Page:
Montgomery County property values rise despite tornadoes

Reappraisal shows 70% of residential properties gained taxable value.

Montgomery County property values rose $1.8 billion — or 7% — over the last three years despite 2019 tornadoes that damaged thousands of properties, according to tentative results of a countywide reappraisal by the auditor’s office.

The preliminary figures show 70% of residential properties gained taxable value, which will be reflected in tentative value notices going out to property owners next week, said Montgomery County Auditor Karl Keith while announcing new values Thursday.

“There’s a complete reversal we’ve seen now in the past six years, from a decrease to now an increase,” Keith said.

The increases are largely attributed to a housing market Keith described as “robust on steroids.”

ExploreRecord home sales to offset lost Montgomery County tax revenue

When including commercial properties, values countywide climbed 7% bringing the total valuation of about 252,000 parcels in the county to roughly $28 billion, an increase of about $1.8 billion over the last triennial review in 2017, Keith said. The increase is the largest since 2005.

Residential property values climbed 7.4% reaching about $21.2 billion. Commercial properties rose 5.9% to $6.4 billion, according to the auditor’s tentative numbers. The remainder is the value of land used for certain agricultural purposes.

Keith said values increased in 75% of the county’s neighborhoods. Gains were seen in 837 neighborhoods. But 277 neighborhoods saw decreases, some still to recover from the Great Recession, Keith said.

“We still have neighborhoods that lost value. So we’re not out of the woods yet,” he said. “There are still areas of the community that are still struggling.”

About 30% of neighborhoods — or 332 — showed double-digit percentage increases, according to the auditor’s office.

But a 10% or 15% increase in value doesn’t mean a homeowner’s taxes will increase by that percentage, Keith said.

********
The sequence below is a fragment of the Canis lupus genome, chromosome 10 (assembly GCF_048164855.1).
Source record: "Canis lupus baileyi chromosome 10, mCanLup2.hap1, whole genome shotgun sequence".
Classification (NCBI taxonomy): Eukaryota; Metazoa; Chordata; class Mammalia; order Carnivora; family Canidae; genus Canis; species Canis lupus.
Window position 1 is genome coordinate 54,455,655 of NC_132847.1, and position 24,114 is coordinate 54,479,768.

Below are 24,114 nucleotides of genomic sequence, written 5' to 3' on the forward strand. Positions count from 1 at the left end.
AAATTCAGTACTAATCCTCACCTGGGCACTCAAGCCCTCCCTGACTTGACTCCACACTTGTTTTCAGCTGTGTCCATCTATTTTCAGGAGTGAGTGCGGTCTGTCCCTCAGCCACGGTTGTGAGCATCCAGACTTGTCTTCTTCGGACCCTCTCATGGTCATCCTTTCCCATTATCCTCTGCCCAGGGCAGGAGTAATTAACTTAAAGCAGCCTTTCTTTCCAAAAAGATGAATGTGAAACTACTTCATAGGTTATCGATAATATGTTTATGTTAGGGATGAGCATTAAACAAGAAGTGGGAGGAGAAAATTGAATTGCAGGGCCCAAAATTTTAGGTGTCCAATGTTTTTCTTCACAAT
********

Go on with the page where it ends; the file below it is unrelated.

“I won’t say there won’t be any increase, but there won’t be that level of increase,” he said.

Public safety, school and other tax levies stay generally level unless citizens vote an increase, Keith said. Inside millage, a smaller portion of the overall real estate tax bill can’t exceed 10 mills by law, will increase or decrease based on the valuation, he said.

The auditor’s office will present more specific data to jurisdictions next week.

Tentative value notices headed to property owners next week will include information on how to appeal a valuation, Keith said. The new values will be firmed up later this year and affect tax bills beginning in January 2021.

ExploreState denies Montgomery County request to delay property reappraisals

Memorial Day 2019 tornadoes wiped out about $46 million in tax value, which is factored into the county’s total tentative valuation, Keith said. About 1,200 property owners who experienced tornado damage have received property tax relief. Owners of tornado-damaged properties have until Aug. 23 to file a complaint with the Board of Revision to be eligible for a partial refund in the property taxes they pay this year.

ExploreMore than 1,300 owners due tax relief for tornado-damaged properties haven’t applied

The robust housing market included record sales in 2018 with 9,219 valid sales, dropping only slightly last year.

Keith said it’s uncertain whether the trend will continue.

“We had a little bit of fall off in April and May, but in June, we’re back above last year’s totals in terms of actual sale transactions,” he said.

While the market is strong at the moment, it’s unclear whether the pandemic will spur future job loses and foreclosures, Keith said.

“I know everyone is fearful with the number of people out of work, with a loss of household income, there’s going to be some impact to the real estate market,” he said.

County auditors are required to do a full general reappraisal once in every six years. The auditor and a qualified appraiser are required to view and appraise every property. On the third year in between reappraisals, the auditor is required to perform a triennial update, last completed in Montgomery County in 2017.

About the Author